Now, if the IP address of that load balancer changes, amazon Route 53 is automatically going to reflect those changes in the DNS answers, for example, without any changes to the hosted zone that contains the record set, for example. So it’s just an easy way of mapping your naked domain name to an elastic load balancer. And that’s where you’re going to see it most commonly used in production and in the labs going forward. Okay, so that’s it for this lecture, guys. Going into the exam, you should remember these three exam tips. So, elastic load balancers do not have a predefined public IPV four address. You’re not given an IP address. When you create an elastic load balancer, you’re always given a DNS endpoint. So you always resolve to those elastic load balancers using a DNS name. Now, that can cause a problem, because if you’ve got a cloud guru, which is a naked domain name, you always need an IP v four address to resolve that naked domain name too.
So what did Amazon do? Well, they just created Alias records. So Alias Records allow you to resolve a naked domain name, or sometimes referred to as the zone Apex Record to an elastic load balancers DNS address. And that’s where you’re going to see it most commonly used. Another important difference between Alias Records and a CNAME is that when you’re making a request to Route 53 for a DNS record, you are going to be charged for that request if you’re using CNAMEs, if, however, you’re making a request and it’s an alias record, you won’t be charged.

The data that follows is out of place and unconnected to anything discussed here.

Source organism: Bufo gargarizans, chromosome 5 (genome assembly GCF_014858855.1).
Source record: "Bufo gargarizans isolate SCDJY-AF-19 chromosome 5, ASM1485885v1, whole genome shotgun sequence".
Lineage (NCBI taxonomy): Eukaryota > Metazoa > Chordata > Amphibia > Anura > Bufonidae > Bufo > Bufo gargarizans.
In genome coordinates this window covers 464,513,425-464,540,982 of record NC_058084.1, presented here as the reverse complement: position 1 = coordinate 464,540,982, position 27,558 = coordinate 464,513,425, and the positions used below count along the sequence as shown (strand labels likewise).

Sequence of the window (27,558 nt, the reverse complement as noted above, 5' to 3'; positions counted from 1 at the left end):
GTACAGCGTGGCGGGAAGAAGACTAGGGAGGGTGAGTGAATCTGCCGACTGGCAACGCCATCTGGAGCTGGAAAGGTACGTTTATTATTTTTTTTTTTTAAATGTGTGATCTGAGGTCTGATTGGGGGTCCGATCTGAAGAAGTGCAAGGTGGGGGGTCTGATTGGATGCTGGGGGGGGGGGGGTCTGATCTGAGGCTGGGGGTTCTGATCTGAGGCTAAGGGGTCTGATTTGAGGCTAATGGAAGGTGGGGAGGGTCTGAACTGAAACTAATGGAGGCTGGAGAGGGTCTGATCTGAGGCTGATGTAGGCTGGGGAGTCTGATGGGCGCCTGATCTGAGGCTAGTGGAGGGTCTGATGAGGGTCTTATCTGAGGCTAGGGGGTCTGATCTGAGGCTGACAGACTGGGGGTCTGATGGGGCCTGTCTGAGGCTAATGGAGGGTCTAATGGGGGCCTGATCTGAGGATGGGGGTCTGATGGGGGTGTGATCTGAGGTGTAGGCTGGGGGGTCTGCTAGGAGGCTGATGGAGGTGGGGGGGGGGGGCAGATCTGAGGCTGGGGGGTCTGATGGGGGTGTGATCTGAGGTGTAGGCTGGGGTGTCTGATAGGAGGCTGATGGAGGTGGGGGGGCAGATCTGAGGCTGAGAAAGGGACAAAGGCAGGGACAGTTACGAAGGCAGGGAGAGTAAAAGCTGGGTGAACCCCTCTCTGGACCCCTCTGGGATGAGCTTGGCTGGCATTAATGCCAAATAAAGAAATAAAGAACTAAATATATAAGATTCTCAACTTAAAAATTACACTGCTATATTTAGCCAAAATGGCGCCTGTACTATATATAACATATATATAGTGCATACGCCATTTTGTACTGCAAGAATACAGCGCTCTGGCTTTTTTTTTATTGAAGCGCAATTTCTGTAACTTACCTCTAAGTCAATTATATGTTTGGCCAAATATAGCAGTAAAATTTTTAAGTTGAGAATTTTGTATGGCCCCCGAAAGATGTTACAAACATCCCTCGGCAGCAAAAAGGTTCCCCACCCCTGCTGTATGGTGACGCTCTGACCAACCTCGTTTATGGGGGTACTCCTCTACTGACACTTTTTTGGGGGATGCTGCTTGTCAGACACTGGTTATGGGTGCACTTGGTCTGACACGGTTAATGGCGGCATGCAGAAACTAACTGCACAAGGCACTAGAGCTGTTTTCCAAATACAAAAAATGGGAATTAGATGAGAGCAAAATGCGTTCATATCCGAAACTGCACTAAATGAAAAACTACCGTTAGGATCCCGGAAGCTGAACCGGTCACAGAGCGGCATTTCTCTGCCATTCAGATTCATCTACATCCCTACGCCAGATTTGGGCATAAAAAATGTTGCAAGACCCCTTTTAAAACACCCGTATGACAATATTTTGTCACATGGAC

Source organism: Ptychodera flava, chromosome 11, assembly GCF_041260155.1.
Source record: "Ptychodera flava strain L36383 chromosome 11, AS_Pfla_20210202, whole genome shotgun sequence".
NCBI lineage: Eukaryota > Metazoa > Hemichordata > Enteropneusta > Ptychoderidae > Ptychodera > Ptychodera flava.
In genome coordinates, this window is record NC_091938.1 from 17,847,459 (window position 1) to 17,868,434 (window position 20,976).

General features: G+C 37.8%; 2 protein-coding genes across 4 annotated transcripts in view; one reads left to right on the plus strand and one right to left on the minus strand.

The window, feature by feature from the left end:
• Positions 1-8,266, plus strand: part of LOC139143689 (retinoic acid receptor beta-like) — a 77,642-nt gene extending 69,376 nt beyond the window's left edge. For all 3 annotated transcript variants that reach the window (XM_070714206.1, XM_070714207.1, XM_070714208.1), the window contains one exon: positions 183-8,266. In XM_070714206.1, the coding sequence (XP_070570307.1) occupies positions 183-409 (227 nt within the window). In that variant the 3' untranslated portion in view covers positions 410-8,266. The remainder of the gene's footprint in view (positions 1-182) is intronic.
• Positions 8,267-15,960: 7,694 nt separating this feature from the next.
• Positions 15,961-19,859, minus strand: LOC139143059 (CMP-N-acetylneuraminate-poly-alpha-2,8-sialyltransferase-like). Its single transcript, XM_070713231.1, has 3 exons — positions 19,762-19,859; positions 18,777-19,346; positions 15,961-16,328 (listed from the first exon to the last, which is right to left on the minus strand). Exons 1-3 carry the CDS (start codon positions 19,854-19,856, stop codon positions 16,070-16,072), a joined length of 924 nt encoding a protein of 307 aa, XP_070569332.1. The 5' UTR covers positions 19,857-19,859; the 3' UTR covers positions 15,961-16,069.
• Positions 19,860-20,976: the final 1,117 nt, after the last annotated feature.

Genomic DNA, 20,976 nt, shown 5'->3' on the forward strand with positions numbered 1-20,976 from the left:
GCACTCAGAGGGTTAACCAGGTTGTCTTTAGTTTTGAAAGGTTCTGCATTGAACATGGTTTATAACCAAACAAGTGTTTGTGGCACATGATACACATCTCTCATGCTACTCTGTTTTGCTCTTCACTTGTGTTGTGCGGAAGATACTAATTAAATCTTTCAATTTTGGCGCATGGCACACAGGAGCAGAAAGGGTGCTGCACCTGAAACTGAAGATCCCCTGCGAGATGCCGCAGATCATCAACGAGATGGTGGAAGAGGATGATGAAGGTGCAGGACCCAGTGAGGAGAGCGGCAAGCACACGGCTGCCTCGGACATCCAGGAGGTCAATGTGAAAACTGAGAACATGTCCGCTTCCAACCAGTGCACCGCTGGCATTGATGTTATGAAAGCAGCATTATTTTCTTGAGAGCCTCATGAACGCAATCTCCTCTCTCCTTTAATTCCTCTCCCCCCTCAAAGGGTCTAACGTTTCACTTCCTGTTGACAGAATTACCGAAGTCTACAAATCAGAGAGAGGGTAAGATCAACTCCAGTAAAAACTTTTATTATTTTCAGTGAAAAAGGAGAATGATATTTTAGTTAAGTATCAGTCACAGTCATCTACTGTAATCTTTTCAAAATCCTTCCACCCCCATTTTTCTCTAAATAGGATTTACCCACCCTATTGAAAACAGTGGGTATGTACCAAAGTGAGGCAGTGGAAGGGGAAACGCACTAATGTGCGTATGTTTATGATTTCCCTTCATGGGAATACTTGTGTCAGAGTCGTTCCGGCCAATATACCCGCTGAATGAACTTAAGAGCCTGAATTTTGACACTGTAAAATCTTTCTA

And for that reason, when you go into the exam and you read through these difficult sort of scenario questions, it will ask you should you be using an A record here? Should you be using a CNAME here? Or should you be using an alias record? And nine times out of ten, you want to choose an alias record over everything because you’re not going to be at get charged for it. And it does allow you to map your naked domain name or your zone Apex record back to an elastic load balancer. Okay? So if you have any questions, please let me know. If not, feel free to move on to the next lecture. Thank you.